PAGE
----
STP821

    Threshold-Stress Determination Using Tapered Specimens and Cyclic Stresses

    Published: Jan 1984


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    Abstract

    Traditional methods of determining the threshold stress for stress-corrosion cracking involve testing a number of specimens that are loaded to various levels of constant initial stress. In research sponsored by the Pipeline Research Committee of the American Gas Association, it was shown that low-frequency, small-amplitude cyclic loads superimposed on a constant load can reduce the threshold stress substantially. Since such loading can occur on real structures, it was felt that the threshold stress should be determined under those more severe and realistic conditions. Furthermore, by using a specimen with a tapered gage section, a range of stresses could be evaluated in a single test, making it possible, in principle, to determine the threshold stress with one or two specimens. Test procedures involving tapered specimens and cyclic loads superimposed upon a constant load are described, and representative data for various line-pipe steels are presented. The test environment consisted of a water solution of sodium carbonate and sodium bicarbonate, and the temperature was controlled at 352 K (175°F). The potential was controlled potentiostatically at the center of the range in which stress-corrosion cracking occurs. Test durations typically were 1 to 2 weeks.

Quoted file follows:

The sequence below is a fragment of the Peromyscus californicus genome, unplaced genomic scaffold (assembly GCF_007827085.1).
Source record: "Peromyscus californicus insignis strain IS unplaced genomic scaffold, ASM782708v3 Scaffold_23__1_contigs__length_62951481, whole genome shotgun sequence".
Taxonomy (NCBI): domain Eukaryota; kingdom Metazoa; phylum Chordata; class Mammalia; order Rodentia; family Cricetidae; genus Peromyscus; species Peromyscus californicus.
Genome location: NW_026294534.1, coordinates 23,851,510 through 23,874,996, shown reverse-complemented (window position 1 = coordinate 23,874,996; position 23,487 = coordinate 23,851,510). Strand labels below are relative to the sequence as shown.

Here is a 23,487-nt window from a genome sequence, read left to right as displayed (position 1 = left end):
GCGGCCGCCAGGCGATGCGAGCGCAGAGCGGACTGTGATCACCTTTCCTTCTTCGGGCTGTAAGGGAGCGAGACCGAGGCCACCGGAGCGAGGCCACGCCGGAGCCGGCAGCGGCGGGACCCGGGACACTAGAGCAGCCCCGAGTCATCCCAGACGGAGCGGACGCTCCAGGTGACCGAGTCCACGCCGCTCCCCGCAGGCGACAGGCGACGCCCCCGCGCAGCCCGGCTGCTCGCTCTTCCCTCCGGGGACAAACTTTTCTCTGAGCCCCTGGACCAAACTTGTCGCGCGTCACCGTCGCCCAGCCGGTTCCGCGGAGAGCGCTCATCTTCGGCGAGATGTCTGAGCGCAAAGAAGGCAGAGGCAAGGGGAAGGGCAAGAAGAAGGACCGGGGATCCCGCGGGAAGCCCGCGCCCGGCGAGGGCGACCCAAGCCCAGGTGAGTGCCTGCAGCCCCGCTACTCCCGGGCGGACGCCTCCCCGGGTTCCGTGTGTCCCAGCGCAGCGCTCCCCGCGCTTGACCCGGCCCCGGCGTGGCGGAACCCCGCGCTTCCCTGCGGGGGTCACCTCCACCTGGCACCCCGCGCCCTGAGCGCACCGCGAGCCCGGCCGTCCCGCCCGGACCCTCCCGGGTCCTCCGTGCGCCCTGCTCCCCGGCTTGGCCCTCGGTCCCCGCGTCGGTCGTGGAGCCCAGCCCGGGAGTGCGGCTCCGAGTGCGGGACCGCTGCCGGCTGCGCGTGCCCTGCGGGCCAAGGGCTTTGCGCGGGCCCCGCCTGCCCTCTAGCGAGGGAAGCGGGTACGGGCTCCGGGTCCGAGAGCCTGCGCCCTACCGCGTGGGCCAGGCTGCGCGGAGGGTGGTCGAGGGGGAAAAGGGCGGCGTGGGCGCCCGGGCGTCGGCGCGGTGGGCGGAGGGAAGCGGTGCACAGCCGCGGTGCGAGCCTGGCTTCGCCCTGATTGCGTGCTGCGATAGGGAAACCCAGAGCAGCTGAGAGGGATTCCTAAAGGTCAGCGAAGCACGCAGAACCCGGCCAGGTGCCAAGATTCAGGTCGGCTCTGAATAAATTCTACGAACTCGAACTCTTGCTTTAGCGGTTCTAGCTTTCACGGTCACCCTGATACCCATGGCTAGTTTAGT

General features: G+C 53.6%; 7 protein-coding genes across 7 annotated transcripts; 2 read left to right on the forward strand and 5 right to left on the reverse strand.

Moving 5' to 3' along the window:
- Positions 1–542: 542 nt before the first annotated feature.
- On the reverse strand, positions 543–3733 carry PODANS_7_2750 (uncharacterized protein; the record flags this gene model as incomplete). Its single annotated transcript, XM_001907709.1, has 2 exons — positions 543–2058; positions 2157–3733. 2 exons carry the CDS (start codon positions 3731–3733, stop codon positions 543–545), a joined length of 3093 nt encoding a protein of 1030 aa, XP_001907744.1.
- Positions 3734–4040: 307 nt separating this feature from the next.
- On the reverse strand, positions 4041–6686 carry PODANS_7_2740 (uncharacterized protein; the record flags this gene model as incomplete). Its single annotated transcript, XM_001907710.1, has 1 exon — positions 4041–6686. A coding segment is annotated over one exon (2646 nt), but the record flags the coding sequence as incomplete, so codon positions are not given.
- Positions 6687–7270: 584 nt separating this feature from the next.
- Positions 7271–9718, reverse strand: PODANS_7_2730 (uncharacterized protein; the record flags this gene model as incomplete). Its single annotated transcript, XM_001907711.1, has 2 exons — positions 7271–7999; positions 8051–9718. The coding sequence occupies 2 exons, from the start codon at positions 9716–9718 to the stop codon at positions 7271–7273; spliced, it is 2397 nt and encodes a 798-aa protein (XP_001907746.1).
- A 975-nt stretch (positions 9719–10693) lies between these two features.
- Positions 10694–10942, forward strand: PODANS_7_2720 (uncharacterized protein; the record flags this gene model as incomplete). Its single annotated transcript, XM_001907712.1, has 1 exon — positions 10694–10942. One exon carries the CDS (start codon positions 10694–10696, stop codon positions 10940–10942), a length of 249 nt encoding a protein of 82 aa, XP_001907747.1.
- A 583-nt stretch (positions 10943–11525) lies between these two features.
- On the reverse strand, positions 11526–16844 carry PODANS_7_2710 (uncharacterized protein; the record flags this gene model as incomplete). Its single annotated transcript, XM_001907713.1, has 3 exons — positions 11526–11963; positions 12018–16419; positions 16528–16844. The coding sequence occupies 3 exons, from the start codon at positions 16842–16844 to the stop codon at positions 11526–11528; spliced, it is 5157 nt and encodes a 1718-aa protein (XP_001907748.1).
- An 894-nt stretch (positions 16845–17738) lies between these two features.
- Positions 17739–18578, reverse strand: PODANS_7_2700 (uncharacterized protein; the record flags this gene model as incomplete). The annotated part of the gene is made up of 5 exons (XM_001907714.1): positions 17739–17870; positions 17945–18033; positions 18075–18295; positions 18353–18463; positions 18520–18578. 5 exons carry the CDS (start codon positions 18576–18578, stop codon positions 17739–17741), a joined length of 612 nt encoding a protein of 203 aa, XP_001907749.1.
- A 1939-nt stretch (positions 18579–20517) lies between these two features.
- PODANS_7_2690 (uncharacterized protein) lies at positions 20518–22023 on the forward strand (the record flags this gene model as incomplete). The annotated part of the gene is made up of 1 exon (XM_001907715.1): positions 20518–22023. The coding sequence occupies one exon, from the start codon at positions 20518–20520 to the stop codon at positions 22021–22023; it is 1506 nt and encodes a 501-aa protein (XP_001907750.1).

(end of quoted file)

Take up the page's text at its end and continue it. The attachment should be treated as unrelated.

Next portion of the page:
Keywords:

    stress corrosion, tests, cyclic loads, sodium carbonate, pipelines, steel


    Author Information:

    Fessler, RR
    Department Manager, Transportation and Structures, and Principal Research Scientist, Battelle Columbus Laboratories, Columbus, Ohio

    Barlo, TJ
    Department Manager, Transportation and Structures, and Principal Research Scientist, Battelle Columbus Laboratories, Columbus, Ohio


    Paper ID: STP34443S

    Committee/Subcommittee: G01.06

    DOI: 10.1520/STP34443S


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